• Like 1

Bosley Dr. Krenitsky 11-2016 FUE 1407 grafts

Dr. Diep 09-2017 FUE 2024 grafts

Dr. Konior 03-2020 FUE 2076 grafts

Share this post


Link to post
Share on other sites
7 minutes ago, ruca2 said:

If you're asking if the hair doesn't immediately grow after implantation (before shedding) has it survived? Then the answer is it can survive and not immediately start growing. If you're asking if the graft doesn't immediately revascularize will it survive then the answer is no it will not. Poor circulation is anecdotal. It either gets adequate blood or it doesn't. If it doesn't it shouldn't grow immediately or in the future. Think of the hair follicle like a tiny organ in your body. It's genetic code is destined for one thing, to produce a hair shaft. If it has the right environment and blood supply it lives and can perform it's only function. If it's missing something it cannot perform what's it's code is destined to do. 

Can unhealthy scalp or underlying scalp issues such as inflammatory dermatitis prevent or destroy the vascularization process especially early on (within first month of a HT?)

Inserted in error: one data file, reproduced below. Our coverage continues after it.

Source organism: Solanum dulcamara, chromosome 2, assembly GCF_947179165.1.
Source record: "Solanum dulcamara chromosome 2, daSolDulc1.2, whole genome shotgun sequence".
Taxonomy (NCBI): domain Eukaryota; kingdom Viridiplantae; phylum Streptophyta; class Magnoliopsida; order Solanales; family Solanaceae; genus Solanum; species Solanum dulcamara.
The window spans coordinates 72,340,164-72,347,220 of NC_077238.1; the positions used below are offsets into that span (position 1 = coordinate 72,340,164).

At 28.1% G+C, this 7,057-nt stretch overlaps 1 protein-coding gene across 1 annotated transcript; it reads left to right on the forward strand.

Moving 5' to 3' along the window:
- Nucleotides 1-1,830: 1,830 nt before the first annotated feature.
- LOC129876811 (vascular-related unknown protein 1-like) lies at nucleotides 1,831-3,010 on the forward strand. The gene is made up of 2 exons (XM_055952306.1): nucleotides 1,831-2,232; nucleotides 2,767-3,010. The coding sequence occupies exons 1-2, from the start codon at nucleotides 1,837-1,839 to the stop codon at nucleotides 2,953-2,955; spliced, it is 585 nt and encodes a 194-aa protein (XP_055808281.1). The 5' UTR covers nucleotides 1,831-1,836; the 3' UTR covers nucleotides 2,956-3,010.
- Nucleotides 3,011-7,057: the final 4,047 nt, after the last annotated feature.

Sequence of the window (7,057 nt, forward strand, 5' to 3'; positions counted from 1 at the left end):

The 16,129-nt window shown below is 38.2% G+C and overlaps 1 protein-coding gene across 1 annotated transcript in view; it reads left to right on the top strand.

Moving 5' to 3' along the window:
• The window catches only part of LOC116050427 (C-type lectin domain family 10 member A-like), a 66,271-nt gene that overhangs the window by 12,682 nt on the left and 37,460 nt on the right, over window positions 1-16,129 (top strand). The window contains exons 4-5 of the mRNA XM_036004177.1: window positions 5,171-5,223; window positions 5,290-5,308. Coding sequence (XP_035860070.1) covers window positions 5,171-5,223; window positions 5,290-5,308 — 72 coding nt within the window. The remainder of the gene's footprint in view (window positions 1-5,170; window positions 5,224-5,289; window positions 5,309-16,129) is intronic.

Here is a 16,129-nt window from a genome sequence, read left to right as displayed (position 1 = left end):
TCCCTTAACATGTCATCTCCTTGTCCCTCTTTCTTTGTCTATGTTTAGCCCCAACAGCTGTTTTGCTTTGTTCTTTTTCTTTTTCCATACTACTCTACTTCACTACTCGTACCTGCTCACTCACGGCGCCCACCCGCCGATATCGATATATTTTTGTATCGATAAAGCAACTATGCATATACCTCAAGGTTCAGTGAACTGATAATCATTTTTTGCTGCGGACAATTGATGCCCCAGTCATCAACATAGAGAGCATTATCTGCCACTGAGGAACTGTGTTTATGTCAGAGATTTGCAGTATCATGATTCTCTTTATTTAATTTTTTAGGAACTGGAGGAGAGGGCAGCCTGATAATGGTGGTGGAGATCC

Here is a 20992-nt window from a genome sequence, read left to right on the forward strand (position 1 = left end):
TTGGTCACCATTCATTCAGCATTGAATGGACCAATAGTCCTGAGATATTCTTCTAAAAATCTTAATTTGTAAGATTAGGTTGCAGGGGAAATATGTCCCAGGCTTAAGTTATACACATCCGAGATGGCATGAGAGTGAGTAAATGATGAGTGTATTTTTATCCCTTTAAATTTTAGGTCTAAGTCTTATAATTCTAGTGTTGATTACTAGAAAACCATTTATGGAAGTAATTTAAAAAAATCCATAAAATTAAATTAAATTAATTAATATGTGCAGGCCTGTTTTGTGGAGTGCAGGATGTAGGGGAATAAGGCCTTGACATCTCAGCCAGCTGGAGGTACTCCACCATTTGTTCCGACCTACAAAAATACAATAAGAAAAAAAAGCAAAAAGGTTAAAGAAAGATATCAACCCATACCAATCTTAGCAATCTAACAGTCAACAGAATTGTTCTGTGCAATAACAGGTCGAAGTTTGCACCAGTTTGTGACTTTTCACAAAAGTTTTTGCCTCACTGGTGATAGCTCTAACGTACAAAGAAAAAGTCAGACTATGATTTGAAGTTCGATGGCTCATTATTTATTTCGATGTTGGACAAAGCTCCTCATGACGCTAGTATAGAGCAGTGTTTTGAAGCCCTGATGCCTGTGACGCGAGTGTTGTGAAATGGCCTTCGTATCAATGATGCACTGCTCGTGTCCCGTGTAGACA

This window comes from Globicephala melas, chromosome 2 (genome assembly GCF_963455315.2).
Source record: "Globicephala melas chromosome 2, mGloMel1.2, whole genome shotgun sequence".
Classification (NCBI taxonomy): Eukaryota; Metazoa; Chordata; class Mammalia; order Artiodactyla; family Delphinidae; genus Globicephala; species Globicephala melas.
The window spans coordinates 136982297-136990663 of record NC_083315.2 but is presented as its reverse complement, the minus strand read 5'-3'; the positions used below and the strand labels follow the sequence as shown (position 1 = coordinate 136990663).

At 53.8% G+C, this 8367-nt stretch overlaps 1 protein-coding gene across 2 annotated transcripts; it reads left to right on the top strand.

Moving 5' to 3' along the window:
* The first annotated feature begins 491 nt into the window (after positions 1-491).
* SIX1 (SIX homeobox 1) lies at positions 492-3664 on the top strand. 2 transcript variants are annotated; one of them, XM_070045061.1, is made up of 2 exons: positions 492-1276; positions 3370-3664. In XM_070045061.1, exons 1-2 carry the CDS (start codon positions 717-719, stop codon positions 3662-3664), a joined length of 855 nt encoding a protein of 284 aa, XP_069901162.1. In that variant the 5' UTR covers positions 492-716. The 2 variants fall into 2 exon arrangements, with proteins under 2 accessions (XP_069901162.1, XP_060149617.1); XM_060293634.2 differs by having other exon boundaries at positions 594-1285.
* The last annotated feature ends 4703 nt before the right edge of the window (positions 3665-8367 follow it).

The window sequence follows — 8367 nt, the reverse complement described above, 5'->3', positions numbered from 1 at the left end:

Share this post


Link to post
Share on other sites
7 minutes ago, ruca2 said:

If you're asking if the hair doesn't immediately grow after implantation (before shedding) has it survived? Then the answer is it can survive and not immediately start growing. If you're asking if the graft doesn't immediately revascularize will it survive then the answer is no it will not. Poor circulation is anecdotal. It either gets adequate blood or it doesn't. If it doesn't it shouldn't grow immediately or in the future. Think of the hair follicle like a tiny organ in your body. It's genetic code is destined for one thing, to produce a hair shaft. If it has the right environment and blood supply it lives and can perform it's only function. If it's missing something it cannot perform what's it's code is destined to do.